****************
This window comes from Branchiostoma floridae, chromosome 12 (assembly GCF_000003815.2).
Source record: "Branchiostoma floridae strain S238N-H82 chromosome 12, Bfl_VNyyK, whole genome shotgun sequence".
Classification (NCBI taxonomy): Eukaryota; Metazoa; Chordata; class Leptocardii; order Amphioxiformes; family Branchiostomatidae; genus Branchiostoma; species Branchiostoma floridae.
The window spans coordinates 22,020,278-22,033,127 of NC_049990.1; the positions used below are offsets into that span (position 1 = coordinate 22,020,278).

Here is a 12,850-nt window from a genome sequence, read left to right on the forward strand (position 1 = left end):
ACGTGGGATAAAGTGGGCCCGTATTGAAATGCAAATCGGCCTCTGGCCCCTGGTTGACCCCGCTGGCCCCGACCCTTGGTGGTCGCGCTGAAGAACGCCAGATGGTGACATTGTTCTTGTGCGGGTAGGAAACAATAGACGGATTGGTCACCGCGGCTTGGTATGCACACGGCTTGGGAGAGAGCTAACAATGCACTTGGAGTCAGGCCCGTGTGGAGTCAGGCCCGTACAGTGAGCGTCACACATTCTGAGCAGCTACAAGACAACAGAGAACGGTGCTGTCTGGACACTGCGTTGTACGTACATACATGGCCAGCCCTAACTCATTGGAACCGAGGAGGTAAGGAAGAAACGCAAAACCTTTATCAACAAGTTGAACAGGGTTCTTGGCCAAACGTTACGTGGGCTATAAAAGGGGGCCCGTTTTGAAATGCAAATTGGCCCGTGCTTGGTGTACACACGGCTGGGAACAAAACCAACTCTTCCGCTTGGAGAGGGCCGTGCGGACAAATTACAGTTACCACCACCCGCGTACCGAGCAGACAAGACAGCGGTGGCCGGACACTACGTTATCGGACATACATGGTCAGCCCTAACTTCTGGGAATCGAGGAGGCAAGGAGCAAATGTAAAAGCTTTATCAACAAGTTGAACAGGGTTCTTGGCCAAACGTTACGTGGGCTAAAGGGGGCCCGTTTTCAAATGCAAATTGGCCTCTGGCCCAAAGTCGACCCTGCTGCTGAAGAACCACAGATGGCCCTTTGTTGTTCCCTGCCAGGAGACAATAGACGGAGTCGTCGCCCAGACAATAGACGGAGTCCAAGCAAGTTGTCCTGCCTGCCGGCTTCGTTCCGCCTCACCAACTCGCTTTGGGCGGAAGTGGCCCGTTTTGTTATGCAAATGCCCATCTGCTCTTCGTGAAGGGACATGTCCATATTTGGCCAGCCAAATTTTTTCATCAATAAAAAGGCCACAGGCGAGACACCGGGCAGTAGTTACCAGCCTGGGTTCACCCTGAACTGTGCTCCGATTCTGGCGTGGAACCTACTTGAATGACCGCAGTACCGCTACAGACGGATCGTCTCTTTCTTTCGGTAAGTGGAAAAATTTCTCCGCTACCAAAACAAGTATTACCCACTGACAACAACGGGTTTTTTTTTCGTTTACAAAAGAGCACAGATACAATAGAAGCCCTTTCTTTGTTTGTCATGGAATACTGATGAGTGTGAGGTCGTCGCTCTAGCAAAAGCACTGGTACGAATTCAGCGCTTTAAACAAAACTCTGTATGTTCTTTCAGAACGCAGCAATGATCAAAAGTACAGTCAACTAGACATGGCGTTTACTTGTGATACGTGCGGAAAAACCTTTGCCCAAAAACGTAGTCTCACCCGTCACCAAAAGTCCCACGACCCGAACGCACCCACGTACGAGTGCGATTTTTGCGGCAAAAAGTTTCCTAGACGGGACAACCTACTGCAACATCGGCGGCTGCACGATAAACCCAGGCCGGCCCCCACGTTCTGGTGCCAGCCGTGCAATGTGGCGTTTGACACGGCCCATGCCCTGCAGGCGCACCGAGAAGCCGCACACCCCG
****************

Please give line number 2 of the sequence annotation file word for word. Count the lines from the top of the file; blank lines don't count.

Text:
Source record: "Branchiostoma floridae strain S238N-H82 chromosome 12, Bfl_VNyyK, whole genome shotgun sequence".